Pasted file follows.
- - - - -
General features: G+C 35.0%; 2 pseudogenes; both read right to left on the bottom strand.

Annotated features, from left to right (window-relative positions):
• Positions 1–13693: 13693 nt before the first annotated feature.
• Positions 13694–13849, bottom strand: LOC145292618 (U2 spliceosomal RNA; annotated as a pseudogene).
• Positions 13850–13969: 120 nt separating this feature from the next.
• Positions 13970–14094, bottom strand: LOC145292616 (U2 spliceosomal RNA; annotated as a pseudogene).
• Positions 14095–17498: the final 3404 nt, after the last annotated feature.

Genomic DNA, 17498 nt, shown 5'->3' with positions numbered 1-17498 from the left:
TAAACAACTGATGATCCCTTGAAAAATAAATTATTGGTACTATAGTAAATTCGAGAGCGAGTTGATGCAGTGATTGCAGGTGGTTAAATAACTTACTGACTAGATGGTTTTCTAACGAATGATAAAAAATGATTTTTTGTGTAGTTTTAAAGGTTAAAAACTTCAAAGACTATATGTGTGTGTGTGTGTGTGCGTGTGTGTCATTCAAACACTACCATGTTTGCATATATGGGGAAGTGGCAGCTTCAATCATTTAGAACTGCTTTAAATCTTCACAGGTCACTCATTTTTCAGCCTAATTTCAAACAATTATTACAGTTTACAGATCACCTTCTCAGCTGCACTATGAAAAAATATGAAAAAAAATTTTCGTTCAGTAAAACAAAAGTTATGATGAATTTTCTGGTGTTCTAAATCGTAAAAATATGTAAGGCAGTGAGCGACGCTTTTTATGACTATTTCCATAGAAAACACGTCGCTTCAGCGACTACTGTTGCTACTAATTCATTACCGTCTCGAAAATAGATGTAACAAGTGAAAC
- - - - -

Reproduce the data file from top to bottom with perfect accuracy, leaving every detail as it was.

General features: G+C 35.0%; 2 pseudogenes; both read right to left on the bottom strand.

Annotated features, from left to right (window-relative positions):
• Positions 1–13693: 13693 nt before the first annotated feature.
• Positions 13694–13849, bottom strand: LOC145292618 (U2 spliceosomal RNA; annotated as a pseudogene).
• Positions 13850–13969: 120 nt separating this feature from the next.
• Positions 13970–14094, bottom strand: LOC145292616 (U2 spliceosomal RNA; annotated as a pseudogene).
• Positions 14095–17498: the final 3404 nt, after the last annotated feature.

Genomic DNA, 17498 nt, shown 5'->3' with positions numbered 1-17498 from the left:
TAAACAACTGATGATCCCTTGAAAAATAAATTATTGGTACTATAGTAAATTCGAGAGCGAGTTGATGCAGTGATTGCAGGTGGTTAAATAACTTACTGACTAGATGGTTTTCTAACGAATGATAAAAAATGATTTTTTGTGTAGTTTTAAAGGTTAAAAACTTCAAAGACTATATGTGTGTGTGTGTGTGTGCGTGTGTGTCATTCAAACACTACCATGTTTGCATATATGGGGAAGTGGCAGCTTCAATCATTTAGAACTGCTTTAAATCTTCACAGGTCACTCATTTTTCAGCCTAATTTCAAACAATTATTACAGTTTACAGATCACCTTCTCAGCTGCACTATGAAAAAATATGAAAAAAAATTTTCGTTCAGTAAAACAAAAGTTATGATGAATTTTCTGGTGTTCTAAATCGTAAAAATATGTAAGGCAGTGAGCGACGCTTTTTATGACTATTTCCATAGAAAACACGTCGCTTCAGCGACTACTGTTGCTACTAATTCATTACCGTCTCGAAAATAGATGTAACAAGTGAAAC